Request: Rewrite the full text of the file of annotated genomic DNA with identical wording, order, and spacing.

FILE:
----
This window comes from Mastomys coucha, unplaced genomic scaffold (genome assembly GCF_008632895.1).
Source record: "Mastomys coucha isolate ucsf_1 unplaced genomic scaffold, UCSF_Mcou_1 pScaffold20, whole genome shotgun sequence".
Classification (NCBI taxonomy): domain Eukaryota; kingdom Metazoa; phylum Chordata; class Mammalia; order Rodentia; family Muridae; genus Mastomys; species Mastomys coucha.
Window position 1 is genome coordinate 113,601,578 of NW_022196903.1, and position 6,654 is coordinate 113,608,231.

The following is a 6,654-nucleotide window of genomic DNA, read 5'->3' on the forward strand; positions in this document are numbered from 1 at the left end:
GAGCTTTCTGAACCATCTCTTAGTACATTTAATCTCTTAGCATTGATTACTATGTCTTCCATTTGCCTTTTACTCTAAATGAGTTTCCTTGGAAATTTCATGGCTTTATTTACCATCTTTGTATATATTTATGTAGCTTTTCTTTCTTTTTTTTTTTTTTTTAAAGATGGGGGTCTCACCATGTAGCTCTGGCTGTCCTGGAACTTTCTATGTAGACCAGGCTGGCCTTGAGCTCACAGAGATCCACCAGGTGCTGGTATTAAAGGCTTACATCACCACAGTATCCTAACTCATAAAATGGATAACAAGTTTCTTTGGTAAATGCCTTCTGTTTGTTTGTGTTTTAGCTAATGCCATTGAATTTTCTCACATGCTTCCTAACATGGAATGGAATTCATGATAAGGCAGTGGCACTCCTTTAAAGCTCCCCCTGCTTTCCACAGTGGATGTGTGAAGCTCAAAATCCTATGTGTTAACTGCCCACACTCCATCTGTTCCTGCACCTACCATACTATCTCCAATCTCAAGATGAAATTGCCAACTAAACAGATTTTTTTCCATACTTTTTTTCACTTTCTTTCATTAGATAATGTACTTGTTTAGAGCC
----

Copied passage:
This window comes from Mastomys coucha, unplaced genomic scaffold (genome assembly GCF_008632895.1).
Source record: "Mastomys coucha isolate ucsf_1 unplaced genomic scaffold, UCSF_Mcou_1 pScaffold20, whole genome shotgun sequence".
Classification (NCBI taxonomy): domain Eukaryota; kingdom Metazoa; phylum Chordata; class Mammalia; order Rodentia; family Muridae; genus Mastomys; species Mastomys coucha.
Window position 1 is genome coordinate 113,601,578 of NW_022196903.1, and position 6,654 is coordinate 113,608,231.

The following is a 6,654-nucleotide window of genomic DNA, read 5'->3' on the forward strand; positions in this document are numbered from 1 at the left end:
GAGCTTTCTGAACCATCTCTTAGTACATTTAATCTCTTAGCATTGATTACTATGTCTTCCATTTGCCTTTTACTCTAAATGAGTTTCCTTGGAAATTTCATGGCTTTATTTACCATCTTTGTATATATTTATGTAGCTTTTCTTTCTTTTTTTTTTTTTTTTAAAGATGGGGGTCTCACCATGTAGCTCTGGCTGTCCTGGAACTTTCTATGTAGACCAGGCTGGCCTTGAGCTCACAGAGATCCACCAGGTGCTGGTATTAAAGGCTTACATCACCACAGTATCCTAACTCATAAAATGGATAACAAGTTTCTTTGGTAAATGCCTTCTGTTTGTTTGTGTTTTAGCTAATGCCATTGAATTTTCTCACATGCTTCCTAACATGGAATGGAATTCATGATAAGGCAGTGGCACTCCTTTAAAGCTCCCCCTGCTTTCCACAGTGGATGTGTGAAGCTCAAAATCCTATGTGTTAACTGCCCACACTCCATCTGTTCCTGCACCTACCATACTATCTCCAATCTCAAGATGAAATTGCCAACTAAACAGATTTTTTTCCATACTTTTTTTCACTTTCTTTCATTAGATAATGTACTTGTTTAGAGCC